The European Union cannot, on the one hand, pledge to fight corruption, abuse and money laundering, and on the other hand, allow schemes such as the Golden Visas and the sale of the EU citizenship with no genuine link to Member States.

Speaking after the debate in the Plenary Session in Strasbourg, the EPP Group Spokeswoman in the European Parliament’s Committee on Justice, Home Affairs and Civil Liberties, Roberta Metsola MEP, said: “The Parliament's view is clear: the sale of citizenship and the sale of the rights associated with EU citizenship is wrong. This commoditisation dilutes every European’s citizenship. We should not turn a blind eye and neither should the European Commission. Citizenship must imply a genuine link with a Member State - these schemes do not.”

“As the Organisation for Economic Co-operation and Development has recently noted, such schemes are hugely vulnerable to abuse and undermine the fight against corruption in our Member States. They have created a backdoor to the EU in the most opaque way possible and undermine all our efforts to tackle the influx of dirty money, corruption and money laundering.”

Dariusz Rosati MEP, EPP Group Spokesman in the Special Committee on Financial Crimes, Tax Evasion and Tax Avoidance, said: “For me, selling EU citizenship does not only mean enabling the rich to free-ride on our common European assets. It also allows the rich to escape sanctions or launder money. Take the example of Malta, where rich Russian citizens - who potentially could be targeted by further sanctions - are amongst the nationalities that most frequently receive Maltese - therefore European - citizenship.”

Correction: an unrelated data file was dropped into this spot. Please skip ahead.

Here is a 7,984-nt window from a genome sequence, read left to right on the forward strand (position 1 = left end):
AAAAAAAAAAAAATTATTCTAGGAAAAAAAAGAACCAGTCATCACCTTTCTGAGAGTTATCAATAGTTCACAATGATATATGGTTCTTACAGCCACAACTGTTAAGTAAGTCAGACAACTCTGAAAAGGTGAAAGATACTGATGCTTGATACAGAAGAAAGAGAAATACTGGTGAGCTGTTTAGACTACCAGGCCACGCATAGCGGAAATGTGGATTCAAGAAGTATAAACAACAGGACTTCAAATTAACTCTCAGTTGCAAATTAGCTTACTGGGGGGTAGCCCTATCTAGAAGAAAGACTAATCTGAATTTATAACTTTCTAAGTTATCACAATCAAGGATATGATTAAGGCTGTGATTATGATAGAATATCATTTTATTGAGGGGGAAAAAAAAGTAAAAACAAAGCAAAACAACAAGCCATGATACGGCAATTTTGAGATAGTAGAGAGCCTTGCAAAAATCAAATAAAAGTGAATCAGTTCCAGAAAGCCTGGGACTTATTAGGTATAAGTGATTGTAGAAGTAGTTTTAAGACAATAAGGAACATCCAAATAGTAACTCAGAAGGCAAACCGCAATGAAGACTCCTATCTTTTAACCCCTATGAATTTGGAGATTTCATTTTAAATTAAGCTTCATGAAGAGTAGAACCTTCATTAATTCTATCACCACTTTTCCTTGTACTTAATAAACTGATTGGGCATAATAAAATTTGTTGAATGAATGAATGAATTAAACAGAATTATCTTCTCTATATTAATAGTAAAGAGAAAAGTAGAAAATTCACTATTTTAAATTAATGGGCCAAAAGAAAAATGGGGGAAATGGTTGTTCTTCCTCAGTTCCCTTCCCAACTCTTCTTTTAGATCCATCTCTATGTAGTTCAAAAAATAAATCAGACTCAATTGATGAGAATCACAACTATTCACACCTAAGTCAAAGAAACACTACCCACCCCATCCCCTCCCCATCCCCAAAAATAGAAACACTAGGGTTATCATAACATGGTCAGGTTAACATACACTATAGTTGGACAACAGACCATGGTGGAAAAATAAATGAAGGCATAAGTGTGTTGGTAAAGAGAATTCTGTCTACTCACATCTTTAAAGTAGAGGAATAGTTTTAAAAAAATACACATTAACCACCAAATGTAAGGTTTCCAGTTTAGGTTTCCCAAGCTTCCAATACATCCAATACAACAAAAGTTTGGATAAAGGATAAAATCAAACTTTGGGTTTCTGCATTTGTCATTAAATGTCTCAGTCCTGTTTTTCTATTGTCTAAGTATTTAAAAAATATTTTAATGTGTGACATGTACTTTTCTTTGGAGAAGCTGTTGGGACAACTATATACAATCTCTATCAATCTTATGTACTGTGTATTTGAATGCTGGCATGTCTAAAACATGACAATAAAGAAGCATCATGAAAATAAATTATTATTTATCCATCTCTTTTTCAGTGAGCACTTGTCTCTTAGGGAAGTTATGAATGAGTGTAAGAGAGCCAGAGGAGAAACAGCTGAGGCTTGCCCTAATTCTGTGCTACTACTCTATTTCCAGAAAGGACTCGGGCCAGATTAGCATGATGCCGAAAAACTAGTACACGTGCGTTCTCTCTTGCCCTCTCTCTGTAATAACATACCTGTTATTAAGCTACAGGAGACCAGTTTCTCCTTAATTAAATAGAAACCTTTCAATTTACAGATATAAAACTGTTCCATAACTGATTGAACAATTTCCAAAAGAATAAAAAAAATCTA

“Huge multinational companies and rich individuals can break the social contract purely because they have more money and avoid or evade paying taxes. We have been working in the (former) Money Laundering, Tax Avoidance and Tax Evasion Committee and the Financial Crimes, Tax Evasion and Tax Avoidance Committee to bring this to an end. However, golden visas present another, discriminatory burden that we should minimise and tackle in our work! Over the years, Europeans have worked too hard and too long to establish the meaning of being European. We therefore also need to establish some common EU rules, which would not be discriminatory, and we should not put any kind of price tag on European citizenship!”

Today’s debate in the European Parliament has not been the first on the issue. In January 2014, the European Parliament approved a Resolution saying that EU citizenship must not come with a price tag.


The EPP Group is the largest political group in the European Parliament with 219 Members from 28 Member States

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